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B.M. v. J.R.

Alabama Court of Civil Appeals

February 27, 2015

B.M.
v.
J.R

Page 161

Appeal from Geneva Juvenile Court. (JU-11-168.02).

For Appellant: Charles W. Blakeney, Geneva.

For Appellee: Charles W. Fleming, Jr., Geneva; Michael P Hughes, guardian ad litem, Geneva.

MOORE, Judge. Pittman and Thomas, JJ., concur. Donaldson, J., dissents, with writing, which Thompson, P.J., joins. DONALDSON, Judge, dissenting. Thompson, P.J., concurs.

OPINION

Page 162

MOORE, Judge.

B.M. (" the father" ) appeals from a judgment entered by the Geneva Juvenile Court (" the juvenile court" ) on May 30, 2014, modifying a previous custody judgment and awarding physical custody of X.M. (" the child" ) to J.R. (" the mother" ). We reverse the juvenile court's judgment.

Procedural History

On May 22, 2013, the mother filed in the juvenile court a petition for contempt and a motion for an emergency enforcement order (" the contempt petition" ).[1] In pertinent part, the mother alleged that the father had denied her visitation with the child since January 2013 and had failed to participate in counseling as ordered by the juvenile court.[2] The mother sought a finding of contempt against the father and an emergency order directing the sheriff or other local law enforcement to assist the mother in retrieving the child for visitation. The father filed a response to the mother's petition for contempt and a counterclaim for contempt, alleging, among other things, that the child had contracted scabies and " a severe case of head lice" while in the mother's care, that the mother had failed or refused to diagnose the problems or to seek medical treatment for the child, that the mother had taken the child on a trip with the mother's current boyfriend, that the mother's boyfriend had stayed overnight without the knowledge or permission of the father, and that the mother had caused frustration by refusing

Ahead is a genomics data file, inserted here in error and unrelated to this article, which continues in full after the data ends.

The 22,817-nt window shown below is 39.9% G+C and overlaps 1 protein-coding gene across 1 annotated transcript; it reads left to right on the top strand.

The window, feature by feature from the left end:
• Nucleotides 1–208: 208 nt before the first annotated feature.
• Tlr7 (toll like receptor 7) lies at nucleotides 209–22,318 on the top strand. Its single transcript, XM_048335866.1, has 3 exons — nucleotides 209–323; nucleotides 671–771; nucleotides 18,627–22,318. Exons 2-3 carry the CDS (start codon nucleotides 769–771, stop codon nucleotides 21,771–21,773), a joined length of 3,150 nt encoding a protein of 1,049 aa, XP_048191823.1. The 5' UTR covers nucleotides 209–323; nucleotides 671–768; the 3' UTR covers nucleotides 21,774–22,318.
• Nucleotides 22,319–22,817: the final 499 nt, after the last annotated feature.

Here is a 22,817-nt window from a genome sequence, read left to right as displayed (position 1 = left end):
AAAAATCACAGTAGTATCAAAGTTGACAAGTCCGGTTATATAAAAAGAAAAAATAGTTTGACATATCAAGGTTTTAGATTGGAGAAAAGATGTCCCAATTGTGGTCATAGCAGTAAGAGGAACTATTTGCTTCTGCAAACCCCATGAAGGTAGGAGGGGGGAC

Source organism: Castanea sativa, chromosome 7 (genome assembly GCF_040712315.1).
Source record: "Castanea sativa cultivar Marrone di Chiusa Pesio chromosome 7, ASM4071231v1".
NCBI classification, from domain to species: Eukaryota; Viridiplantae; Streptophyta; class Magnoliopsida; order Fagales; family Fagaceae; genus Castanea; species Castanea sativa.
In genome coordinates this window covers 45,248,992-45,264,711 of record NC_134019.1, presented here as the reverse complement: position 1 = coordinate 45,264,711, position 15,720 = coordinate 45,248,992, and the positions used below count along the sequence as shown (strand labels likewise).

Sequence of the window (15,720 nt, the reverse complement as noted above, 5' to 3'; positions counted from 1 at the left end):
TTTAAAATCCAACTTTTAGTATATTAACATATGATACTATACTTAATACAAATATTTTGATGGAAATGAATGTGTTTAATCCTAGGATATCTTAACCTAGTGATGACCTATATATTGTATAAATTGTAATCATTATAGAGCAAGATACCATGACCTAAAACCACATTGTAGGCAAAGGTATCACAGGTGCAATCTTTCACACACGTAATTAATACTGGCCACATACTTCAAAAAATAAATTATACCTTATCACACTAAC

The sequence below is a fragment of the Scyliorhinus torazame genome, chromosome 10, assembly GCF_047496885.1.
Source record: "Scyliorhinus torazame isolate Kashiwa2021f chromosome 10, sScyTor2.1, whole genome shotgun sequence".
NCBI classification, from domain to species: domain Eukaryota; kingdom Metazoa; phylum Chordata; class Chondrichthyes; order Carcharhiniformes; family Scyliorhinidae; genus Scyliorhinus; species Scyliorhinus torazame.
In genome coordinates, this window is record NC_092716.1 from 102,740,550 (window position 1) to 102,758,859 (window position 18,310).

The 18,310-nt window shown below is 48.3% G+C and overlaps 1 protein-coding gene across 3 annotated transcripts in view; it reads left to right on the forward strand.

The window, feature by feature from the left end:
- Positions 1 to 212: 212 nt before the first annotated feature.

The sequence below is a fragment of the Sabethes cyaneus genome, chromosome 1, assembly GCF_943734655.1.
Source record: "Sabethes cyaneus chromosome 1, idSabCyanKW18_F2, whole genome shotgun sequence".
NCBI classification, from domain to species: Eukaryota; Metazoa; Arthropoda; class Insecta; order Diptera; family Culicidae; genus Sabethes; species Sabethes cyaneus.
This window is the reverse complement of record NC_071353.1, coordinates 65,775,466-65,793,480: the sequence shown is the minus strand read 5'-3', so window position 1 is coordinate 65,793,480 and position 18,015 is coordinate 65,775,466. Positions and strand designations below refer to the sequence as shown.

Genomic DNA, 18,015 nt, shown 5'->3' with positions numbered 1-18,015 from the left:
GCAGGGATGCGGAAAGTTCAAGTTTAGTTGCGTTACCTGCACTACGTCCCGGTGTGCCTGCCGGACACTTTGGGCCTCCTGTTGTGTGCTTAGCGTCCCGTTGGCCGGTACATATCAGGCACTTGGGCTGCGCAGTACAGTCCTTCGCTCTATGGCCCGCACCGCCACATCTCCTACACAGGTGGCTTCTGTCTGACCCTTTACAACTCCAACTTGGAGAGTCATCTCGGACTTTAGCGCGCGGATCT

Page 163

to abide by the juvenile court's orders. On July 26, 2013, the juvenile court entered an order indicating that the parties had appeared for a hearing and had agreed to continue the contempt-of-court proceedings to a later date and to abide by the visitation order that was currently in place and the standards of conduct as ordered by the juvenile court; that the parties had agreed that the child would visit with the mother for 30 days, which period had begun on July 18, 2013; and that, following the mother's summer visitation, the parties would resume the visitation as previously ordered.